How to face the fear and cope with it on your own:

Sheryl Jackson, a clinical psychologist and associate professor at the University of Alabama, says that most sufferers of specific phobias do not need specific professional help. Instead they find ways to accept the cause of their panic and cope with the fear. The most effective way to do this is by gradually and repeatedly exposing yourself to what you fear in a safe and controlled way. With each exposure, you will begin to realize that the worst isn’t going to happen and you won’t die. Instead, you will feel confidence. The more confident you get, the more control you have over the phobia and in time it lose its intensity. In order to accomplish this, it is good to make a “Ladder list”. Write down the most frightening situations related with your phobia; then arrange the items beginning with least scary to the most scary; finally, write down with big letters your end goal. Then face the ladder, begin facing your fear. For example, let’s take the Aviophobia. The list may look like this:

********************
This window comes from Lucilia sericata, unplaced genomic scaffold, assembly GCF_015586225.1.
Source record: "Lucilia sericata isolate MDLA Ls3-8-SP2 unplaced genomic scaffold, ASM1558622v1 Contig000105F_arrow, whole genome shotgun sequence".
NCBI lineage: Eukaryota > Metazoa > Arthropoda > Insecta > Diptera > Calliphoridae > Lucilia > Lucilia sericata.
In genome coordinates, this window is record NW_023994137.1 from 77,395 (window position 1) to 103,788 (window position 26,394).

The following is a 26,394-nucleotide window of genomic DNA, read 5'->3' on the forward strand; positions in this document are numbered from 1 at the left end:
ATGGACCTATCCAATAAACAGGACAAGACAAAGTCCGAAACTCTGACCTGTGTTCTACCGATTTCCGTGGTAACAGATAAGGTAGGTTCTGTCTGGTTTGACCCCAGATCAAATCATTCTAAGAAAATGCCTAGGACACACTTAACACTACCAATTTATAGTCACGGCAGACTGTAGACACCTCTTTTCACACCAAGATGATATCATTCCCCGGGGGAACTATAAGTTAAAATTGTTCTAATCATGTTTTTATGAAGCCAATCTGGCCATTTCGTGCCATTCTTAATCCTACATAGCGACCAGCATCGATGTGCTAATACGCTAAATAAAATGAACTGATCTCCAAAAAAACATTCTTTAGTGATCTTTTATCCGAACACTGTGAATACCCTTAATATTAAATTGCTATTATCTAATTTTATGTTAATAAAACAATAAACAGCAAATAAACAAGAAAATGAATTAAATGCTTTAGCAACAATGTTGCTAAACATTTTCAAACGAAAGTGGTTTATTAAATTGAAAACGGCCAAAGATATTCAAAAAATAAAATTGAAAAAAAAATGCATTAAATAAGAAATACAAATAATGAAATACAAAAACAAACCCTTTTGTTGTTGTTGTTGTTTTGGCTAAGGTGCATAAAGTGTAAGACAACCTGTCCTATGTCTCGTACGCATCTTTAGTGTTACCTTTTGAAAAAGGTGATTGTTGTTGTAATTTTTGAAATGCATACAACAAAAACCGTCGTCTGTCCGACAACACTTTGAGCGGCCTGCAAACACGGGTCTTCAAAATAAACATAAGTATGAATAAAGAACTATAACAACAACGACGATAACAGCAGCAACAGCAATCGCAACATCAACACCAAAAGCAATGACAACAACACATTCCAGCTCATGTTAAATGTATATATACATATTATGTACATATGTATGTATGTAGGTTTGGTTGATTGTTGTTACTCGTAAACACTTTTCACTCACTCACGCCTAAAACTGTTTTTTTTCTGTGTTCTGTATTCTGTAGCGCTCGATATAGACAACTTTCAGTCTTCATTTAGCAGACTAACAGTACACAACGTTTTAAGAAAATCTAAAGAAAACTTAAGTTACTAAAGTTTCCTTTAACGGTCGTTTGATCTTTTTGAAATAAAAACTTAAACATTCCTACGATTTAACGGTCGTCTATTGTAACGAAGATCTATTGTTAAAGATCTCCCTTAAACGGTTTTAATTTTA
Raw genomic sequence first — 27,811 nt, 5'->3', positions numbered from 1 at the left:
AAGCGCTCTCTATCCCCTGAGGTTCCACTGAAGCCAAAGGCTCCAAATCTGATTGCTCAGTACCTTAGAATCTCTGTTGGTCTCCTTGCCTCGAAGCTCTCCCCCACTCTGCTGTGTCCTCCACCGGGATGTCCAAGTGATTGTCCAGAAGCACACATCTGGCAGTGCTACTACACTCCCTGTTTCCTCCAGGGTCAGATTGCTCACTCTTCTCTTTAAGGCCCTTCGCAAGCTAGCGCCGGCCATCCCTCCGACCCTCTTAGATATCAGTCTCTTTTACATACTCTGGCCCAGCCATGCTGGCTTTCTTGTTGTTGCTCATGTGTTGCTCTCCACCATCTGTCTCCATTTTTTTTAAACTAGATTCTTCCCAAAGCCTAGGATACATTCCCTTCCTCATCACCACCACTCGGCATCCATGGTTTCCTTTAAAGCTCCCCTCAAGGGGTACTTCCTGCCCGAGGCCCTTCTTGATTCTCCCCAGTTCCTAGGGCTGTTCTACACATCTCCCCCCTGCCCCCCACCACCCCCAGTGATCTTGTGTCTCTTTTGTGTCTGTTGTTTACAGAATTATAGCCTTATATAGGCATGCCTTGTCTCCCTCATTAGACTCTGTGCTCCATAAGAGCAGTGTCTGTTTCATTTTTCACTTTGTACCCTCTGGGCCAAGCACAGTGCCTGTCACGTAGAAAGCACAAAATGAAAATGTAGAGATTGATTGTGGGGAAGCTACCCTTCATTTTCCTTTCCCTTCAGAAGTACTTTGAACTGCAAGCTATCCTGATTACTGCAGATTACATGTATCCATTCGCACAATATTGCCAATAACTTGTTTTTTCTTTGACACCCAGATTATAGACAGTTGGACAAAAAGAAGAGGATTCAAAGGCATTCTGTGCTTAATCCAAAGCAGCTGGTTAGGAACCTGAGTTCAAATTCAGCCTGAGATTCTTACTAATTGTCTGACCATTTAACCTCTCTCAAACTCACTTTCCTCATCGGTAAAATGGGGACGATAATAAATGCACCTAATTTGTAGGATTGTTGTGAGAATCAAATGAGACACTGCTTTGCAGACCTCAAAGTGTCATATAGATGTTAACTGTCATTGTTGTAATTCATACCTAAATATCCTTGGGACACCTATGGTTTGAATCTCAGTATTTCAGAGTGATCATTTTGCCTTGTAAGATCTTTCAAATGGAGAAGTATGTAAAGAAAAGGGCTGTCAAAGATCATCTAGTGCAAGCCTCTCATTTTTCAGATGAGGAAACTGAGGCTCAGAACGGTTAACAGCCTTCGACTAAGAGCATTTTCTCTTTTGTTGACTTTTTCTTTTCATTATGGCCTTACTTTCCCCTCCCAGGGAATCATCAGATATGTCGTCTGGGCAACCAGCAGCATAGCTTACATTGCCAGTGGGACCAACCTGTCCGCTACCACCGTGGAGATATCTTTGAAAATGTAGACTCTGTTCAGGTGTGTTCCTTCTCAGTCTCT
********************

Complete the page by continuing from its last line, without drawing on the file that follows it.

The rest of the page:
1. Booking/watching/taking a ticket

2. Packing a suitcase

3. Driving to the airport

4. Staying at the airport

5. Watching planes take off and land

6. Boarding the plane

7. Listening to the flight attendant

8. Turbulence

9. Landing

Begin with the first event – take an airplane ticket and look at it until you start feel more comfortable doing it. Then, go to the airport and expose yourself to the environment as longer as you can, in order to get used to it. When you are ready, start watching the landings and take offs. Practice until your anxiety starts to lessen. If a step is too hard, break it in smaller steps and go slower.